Inky uncovers malicious QR codes used in phishing attacks
According to Inky Technology Corp., image-based emails with integrated Quick Response (QR) codes are being used in phishing attacks.
To fool receivers more readily and collect critical information, the attackers utilize highly customized image-based spam emails that incorporate QR codes within their bodies. Users who scan these codes are routed to bogus websites meant to steal their credentials.
To generate a false impression of credibility, the emails frequently appear to come from email accounts within the recipient’s own organization. The emails provide directions for employees to handle critical security problems such as two-factor authentication enrollment or password updates. These emails also warn recipients of potential penalties for failing to comply, in order to compel them into compliance. Unsuspecting victims who click on the embedded QR code are routed to a phony website posing as a real corporate site. This fake webpage steals their passwords and sends them to the attackers covertly.
Inky refers to this campaign as the “spray and pray” technique since it seeks to reach as many individuals as possible in order to maximize its success rate. The emails, on the other hand, lack any written content and rely primarily on attached picture assets. By doing so, the attackers circumvent security safeguards that generally focus on analyzing email text. Some email programmes and services show attached photos automatically, leaving receivers unaware that the email itself includes no visible text.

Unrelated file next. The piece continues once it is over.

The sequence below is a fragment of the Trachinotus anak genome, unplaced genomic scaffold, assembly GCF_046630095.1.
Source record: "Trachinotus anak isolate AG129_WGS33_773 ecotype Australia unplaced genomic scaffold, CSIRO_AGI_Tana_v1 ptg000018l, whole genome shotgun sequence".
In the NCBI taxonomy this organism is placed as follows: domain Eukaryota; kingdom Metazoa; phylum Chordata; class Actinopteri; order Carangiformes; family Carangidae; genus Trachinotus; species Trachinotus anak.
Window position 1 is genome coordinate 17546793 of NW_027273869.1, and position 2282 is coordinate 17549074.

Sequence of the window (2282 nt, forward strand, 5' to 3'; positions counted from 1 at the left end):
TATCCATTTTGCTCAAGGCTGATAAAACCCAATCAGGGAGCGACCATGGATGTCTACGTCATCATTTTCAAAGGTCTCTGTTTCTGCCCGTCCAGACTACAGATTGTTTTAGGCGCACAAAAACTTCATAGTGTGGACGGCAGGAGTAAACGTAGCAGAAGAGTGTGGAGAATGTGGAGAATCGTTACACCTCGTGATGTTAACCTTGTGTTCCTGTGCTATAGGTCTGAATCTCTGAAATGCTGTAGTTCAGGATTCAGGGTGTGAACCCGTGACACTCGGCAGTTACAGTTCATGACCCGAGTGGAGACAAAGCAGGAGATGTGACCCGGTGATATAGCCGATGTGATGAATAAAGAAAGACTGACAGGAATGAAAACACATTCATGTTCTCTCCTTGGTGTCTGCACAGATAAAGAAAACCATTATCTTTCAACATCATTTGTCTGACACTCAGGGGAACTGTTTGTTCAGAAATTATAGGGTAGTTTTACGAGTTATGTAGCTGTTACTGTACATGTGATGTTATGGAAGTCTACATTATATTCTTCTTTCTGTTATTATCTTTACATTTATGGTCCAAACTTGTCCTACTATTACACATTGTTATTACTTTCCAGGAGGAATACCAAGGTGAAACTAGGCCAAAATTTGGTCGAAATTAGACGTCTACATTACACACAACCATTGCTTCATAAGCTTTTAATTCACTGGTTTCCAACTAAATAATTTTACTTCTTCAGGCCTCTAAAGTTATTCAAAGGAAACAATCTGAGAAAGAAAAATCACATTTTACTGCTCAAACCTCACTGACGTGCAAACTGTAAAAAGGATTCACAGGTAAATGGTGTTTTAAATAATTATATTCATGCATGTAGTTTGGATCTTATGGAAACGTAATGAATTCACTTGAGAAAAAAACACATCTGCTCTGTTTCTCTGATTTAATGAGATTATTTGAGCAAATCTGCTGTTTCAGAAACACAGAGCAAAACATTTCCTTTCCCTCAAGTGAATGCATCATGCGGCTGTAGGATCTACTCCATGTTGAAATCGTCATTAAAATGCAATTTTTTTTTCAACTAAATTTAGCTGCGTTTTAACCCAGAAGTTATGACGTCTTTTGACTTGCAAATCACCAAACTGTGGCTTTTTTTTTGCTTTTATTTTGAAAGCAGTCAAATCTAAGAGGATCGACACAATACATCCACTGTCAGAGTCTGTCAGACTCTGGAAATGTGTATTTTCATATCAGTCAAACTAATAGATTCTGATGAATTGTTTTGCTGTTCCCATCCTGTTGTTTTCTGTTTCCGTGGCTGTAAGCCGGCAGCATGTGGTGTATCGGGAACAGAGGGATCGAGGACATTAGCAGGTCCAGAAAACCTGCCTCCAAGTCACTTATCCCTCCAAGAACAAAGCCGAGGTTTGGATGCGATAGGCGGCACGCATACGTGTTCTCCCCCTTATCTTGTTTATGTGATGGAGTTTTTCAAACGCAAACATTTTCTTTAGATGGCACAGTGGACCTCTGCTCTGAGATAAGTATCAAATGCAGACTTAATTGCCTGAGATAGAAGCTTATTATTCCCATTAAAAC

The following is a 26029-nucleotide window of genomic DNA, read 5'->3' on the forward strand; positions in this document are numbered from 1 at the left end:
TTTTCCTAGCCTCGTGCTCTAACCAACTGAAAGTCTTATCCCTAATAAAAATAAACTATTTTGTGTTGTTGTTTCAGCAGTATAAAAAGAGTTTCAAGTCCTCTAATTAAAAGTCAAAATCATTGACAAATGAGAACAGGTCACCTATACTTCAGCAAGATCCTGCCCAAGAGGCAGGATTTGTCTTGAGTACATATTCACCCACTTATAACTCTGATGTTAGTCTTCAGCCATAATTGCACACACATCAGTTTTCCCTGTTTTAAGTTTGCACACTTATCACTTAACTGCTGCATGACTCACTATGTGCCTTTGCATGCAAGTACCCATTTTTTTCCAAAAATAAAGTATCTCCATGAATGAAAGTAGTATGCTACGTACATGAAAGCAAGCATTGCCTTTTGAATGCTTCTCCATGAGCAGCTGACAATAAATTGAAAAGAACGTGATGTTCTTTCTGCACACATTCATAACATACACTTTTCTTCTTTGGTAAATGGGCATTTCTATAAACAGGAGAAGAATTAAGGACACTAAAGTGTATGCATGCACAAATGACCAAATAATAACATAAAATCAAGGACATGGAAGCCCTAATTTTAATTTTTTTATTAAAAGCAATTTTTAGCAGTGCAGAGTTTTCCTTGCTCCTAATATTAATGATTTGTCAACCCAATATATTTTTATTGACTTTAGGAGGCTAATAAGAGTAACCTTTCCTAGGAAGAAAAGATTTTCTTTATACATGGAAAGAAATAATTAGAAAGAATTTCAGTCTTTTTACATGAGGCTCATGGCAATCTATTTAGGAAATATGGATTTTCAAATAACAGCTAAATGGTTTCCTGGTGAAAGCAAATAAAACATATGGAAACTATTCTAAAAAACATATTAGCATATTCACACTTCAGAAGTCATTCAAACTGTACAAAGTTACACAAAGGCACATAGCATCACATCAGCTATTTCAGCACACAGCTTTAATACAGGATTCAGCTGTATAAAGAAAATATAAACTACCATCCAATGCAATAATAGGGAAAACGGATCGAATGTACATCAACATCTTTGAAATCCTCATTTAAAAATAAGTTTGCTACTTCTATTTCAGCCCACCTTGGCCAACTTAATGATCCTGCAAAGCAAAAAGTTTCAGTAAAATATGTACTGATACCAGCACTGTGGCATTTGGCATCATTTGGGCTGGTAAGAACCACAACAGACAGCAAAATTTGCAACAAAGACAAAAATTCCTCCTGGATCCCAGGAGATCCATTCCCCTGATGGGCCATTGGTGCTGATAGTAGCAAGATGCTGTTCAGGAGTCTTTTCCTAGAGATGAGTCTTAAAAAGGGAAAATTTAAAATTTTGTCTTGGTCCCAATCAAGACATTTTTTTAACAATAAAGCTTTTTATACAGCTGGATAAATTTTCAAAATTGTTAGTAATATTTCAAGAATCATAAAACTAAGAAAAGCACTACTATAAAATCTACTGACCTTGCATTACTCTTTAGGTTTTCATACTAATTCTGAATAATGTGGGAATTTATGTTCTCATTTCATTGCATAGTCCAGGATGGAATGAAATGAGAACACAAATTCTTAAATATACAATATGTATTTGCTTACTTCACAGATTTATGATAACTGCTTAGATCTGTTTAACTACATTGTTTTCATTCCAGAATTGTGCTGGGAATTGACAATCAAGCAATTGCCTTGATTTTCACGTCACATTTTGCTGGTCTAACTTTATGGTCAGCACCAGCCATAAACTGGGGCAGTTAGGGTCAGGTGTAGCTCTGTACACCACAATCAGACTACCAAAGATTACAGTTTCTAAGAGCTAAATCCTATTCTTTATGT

It adds QR codes within the photos to allow attackers to shorten the time it takes recipients to access the infected site, reducing the risk of suspicion. When a user scans the malicious QR code, they are routed to a credential-harvesting website that seems like a legitimate service, such as those provided by Microsoft Corp., to increase the credibility of the phishing effort.
According to the Inky researchers, combating the issue of malicious QR codes necessitates a multidimensional strategy that involves optical character recognition to extract text from attached photos as well as artificial intelligence techniques to detect these risky emails. It went on to say that over 545 emails have been logged so far, including victims in the United States and Australia. Nonprofits, wealth management organizations, management consultants, a land surveyor, and even a flooring company are among the targets.
The sources for this piece include an article in ArsTechnica.